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Technology & Security

The ‘Real’ Truth About REAL IDs

The California Department of Motor Vehicles will begin giving state residents the option to get a federally compliant REAL ID driver’s license or ID card on January 22, 2018. But there’s no need to rush to your local DMV after the New Year. Here’s what you need to know:

In 2005, the federal REAL ID Act was passed in response to the events of 9/11. The Act establishes minimum security standards of license issuance and production, and prohibits Federal agencies from accepting, for certain purposes, driver’s licenses and IDs from states not meeting the Act’s minimum standards. The intention is to standardize IDs to keep us safer when we board a commercial flight, or enter a military base or other federal facility. California is one of the last states to offer federally compliant REAL IDs.

Do I need a REAL ID?
The federally compliant REAL ID is optional. If you have a current U.S. passport, passport card, military ID, or another form of TSA-approved identification, you’ll still be able to board a plane after the rule goes into effect on October 1, 2020.

After this date, Californians will be required to have a REAL ID driver’s license or ID, or another Transportation Safety Administration (TSA) approved form of identification to board a plane. So you’ve got a little less than three years to take care of this.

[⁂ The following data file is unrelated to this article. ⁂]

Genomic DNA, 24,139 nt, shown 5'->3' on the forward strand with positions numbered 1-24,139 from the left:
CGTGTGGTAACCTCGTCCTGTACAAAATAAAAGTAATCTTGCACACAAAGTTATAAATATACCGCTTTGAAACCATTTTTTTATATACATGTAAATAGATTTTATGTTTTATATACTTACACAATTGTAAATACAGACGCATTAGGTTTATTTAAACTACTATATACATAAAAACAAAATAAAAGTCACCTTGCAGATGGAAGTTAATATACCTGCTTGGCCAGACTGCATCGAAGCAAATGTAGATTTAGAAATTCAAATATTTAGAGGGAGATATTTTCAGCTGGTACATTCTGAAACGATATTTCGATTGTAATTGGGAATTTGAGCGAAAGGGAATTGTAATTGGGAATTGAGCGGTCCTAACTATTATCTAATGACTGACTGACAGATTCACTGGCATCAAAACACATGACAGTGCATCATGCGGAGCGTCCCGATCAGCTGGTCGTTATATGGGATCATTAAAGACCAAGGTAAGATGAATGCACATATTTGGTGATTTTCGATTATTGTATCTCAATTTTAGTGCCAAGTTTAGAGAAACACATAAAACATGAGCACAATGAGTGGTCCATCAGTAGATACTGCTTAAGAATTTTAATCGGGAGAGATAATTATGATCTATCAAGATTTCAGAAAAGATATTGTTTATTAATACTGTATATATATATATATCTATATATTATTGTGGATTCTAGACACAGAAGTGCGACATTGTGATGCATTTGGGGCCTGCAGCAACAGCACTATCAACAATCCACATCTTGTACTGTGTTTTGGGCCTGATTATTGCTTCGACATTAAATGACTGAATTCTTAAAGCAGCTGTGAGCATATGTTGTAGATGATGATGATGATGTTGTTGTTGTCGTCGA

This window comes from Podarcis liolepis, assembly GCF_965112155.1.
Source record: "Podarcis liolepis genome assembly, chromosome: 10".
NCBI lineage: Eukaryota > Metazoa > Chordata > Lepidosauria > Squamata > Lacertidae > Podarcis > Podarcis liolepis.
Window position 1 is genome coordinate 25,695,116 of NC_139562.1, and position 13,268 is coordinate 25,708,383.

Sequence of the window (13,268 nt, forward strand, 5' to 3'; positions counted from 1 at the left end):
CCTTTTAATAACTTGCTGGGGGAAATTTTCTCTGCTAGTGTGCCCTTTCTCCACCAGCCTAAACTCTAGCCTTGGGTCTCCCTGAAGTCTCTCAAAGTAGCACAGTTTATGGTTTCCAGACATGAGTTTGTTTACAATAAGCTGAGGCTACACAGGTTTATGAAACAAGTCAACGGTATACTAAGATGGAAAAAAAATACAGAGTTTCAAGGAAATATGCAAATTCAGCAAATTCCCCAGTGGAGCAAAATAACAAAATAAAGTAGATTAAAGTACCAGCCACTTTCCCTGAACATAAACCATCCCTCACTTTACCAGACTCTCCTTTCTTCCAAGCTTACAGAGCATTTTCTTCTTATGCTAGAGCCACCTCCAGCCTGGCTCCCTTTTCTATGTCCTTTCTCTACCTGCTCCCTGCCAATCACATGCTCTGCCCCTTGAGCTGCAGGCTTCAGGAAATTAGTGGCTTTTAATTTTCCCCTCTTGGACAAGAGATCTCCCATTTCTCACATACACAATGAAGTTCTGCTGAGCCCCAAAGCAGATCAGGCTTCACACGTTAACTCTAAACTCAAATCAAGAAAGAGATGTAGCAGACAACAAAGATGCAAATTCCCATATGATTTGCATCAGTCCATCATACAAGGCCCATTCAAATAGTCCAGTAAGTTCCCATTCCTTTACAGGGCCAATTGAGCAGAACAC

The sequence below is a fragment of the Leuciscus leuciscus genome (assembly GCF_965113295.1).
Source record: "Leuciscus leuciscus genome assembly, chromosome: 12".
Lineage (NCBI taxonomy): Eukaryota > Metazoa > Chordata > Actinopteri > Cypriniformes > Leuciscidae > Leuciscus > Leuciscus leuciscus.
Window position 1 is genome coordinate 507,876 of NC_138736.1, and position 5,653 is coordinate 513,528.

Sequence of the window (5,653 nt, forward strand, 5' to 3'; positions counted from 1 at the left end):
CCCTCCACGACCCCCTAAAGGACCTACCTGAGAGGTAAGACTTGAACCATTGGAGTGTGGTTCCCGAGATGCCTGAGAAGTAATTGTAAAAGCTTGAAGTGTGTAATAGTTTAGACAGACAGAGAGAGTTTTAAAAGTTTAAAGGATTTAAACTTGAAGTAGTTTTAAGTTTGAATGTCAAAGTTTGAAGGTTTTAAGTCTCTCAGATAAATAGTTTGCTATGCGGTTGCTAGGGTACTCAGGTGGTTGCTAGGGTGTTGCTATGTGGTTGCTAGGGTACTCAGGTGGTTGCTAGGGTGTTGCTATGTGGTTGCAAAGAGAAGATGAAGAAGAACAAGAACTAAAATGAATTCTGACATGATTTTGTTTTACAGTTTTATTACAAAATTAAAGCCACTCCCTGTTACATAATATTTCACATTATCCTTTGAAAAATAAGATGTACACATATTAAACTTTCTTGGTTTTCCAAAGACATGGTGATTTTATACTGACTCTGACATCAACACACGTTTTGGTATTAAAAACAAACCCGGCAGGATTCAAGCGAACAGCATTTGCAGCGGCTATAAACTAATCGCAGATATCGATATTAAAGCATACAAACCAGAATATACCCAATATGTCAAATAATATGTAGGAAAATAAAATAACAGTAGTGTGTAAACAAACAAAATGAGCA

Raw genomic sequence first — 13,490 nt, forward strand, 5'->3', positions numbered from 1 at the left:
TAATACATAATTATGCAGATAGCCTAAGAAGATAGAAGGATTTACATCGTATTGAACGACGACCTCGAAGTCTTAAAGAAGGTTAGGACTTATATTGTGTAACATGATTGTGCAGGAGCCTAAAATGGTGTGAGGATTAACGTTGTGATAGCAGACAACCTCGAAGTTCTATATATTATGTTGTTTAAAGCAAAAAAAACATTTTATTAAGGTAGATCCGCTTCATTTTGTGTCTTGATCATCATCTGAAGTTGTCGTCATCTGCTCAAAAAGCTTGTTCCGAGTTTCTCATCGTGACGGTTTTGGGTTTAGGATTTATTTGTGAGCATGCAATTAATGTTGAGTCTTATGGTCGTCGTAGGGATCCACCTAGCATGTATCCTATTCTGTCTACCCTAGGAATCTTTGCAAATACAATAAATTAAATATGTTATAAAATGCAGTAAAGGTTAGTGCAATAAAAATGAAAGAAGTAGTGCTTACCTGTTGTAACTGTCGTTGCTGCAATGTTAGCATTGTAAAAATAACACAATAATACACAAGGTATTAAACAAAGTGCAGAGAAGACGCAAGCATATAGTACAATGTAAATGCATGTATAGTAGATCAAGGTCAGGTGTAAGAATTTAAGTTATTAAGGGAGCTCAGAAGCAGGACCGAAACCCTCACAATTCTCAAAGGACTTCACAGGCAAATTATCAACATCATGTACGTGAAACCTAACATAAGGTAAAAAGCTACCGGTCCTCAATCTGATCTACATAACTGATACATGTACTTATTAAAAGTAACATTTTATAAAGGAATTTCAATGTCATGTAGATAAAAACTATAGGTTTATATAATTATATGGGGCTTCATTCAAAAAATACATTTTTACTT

To get a REAL ID:
If you prefer to get a REAL ID driver’s license or ID, make an appointment at your local DMV for after January 22, 2018, and bring the following:

  • Proof of identify, such as a U.S. birth certificate, U.S. passport, employment authorization document, permanent resident card, or foreign passport with an approved form I-945.
  • Proof of California residency
  • Proof of your Social Security number.
  • Name change documents (if you are married, divorced, adopted, etc.)

You DON’T need a REAL ID to:

  • Drive
  • Vote
  • Apply for or receive federal benefits (Veterans Affairs, Social Security Administration, etc.)
  • Enter a federal facility that does not require ID (i.e. a post office)
  • Visit a hospital or receive life-saving services
  • Open an account at a financial institution

For complete information, visit Homeland Security

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